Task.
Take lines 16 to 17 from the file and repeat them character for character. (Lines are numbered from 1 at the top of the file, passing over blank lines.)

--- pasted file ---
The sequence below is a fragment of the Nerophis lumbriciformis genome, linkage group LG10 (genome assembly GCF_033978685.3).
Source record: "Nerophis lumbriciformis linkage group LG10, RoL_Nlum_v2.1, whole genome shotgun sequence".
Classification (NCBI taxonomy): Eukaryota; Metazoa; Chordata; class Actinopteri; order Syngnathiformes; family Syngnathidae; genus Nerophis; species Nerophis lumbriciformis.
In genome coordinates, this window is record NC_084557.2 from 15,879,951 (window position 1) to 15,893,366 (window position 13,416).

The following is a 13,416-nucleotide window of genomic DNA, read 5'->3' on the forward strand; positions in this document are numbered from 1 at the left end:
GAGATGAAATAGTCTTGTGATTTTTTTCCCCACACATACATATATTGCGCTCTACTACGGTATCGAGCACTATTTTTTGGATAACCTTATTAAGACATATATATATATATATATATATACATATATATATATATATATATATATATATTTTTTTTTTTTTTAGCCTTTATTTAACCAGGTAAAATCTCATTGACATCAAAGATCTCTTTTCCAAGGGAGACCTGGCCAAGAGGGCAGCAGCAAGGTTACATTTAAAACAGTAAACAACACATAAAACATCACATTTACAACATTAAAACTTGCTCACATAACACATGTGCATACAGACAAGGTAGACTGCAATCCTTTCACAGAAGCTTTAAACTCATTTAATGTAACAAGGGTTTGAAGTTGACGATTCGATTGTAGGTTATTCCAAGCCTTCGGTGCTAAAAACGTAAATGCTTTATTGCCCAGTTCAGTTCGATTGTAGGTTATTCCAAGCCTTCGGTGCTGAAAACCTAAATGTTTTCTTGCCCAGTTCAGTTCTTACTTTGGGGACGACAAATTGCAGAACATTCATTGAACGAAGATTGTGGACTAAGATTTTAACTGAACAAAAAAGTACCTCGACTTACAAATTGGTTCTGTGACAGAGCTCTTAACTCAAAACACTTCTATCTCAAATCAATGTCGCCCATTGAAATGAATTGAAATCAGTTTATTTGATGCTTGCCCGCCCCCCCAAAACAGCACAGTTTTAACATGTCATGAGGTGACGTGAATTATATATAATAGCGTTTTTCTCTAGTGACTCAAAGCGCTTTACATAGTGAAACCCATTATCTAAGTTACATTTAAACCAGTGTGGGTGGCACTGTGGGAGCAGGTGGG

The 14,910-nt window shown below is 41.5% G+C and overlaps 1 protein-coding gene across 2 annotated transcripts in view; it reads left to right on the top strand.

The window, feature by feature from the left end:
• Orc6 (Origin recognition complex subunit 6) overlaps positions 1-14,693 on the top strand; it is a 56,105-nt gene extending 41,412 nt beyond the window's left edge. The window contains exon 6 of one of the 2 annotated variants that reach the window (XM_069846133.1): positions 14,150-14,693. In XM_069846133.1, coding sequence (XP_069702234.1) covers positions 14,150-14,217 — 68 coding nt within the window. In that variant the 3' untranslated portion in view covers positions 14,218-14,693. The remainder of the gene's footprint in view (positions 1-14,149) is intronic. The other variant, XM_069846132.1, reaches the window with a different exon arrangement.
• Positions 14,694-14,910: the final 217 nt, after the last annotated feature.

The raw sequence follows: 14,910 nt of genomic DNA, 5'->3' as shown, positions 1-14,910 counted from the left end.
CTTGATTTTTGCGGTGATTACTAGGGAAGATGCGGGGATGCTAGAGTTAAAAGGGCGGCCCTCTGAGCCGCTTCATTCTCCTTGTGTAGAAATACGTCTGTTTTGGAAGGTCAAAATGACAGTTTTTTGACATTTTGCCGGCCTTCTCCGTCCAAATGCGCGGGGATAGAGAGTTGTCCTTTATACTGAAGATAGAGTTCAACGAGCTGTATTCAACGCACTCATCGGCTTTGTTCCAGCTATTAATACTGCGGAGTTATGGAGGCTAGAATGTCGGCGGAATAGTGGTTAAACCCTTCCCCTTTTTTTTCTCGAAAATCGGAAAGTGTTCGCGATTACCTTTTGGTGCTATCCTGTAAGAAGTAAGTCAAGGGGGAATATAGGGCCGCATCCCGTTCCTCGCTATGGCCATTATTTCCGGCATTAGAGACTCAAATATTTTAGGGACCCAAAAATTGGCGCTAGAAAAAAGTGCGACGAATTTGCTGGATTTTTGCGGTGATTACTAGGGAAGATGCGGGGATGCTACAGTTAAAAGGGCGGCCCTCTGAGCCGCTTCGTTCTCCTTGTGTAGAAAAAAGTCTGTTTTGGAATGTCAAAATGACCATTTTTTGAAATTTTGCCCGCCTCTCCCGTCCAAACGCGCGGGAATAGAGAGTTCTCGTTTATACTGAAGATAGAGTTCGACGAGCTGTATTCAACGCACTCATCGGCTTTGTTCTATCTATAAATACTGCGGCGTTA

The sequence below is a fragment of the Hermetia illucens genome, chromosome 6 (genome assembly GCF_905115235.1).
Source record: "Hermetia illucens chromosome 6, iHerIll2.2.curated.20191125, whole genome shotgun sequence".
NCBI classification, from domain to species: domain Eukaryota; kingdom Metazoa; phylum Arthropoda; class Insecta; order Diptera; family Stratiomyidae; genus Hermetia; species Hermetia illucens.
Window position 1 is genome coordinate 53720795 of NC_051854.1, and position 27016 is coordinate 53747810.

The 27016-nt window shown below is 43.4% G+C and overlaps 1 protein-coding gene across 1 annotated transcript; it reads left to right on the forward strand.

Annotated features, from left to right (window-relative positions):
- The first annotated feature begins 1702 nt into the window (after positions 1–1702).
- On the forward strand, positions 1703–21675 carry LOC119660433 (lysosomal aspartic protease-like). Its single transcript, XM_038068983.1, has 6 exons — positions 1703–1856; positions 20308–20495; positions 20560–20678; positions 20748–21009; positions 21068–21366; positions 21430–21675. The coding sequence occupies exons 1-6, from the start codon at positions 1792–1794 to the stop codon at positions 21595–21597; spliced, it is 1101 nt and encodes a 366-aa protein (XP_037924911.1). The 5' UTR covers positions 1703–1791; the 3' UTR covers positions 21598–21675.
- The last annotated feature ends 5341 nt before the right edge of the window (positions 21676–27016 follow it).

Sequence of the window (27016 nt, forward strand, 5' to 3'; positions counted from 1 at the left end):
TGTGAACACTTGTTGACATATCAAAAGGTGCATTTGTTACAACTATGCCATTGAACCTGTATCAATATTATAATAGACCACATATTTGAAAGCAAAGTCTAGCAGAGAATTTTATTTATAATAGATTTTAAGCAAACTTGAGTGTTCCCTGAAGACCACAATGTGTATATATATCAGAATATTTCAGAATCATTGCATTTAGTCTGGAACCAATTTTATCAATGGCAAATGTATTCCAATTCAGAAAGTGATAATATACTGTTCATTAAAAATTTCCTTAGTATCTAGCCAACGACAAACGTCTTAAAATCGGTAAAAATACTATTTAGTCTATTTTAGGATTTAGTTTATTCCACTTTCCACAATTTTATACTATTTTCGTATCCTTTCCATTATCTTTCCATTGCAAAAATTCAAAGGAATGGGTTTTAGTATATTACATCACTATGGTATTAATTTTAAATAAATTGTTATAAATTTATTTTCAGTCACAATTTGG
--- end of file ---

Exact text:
Window position 1 is genome coordinate 53720795 of NC_051854.1, and position 27016 is coordinate 53747810.

The 27016-nt window shown below is 43.4% G+C and overlaps 1 protein-coding gene across 1 annotated transcript; it reads left to right on the forward strand.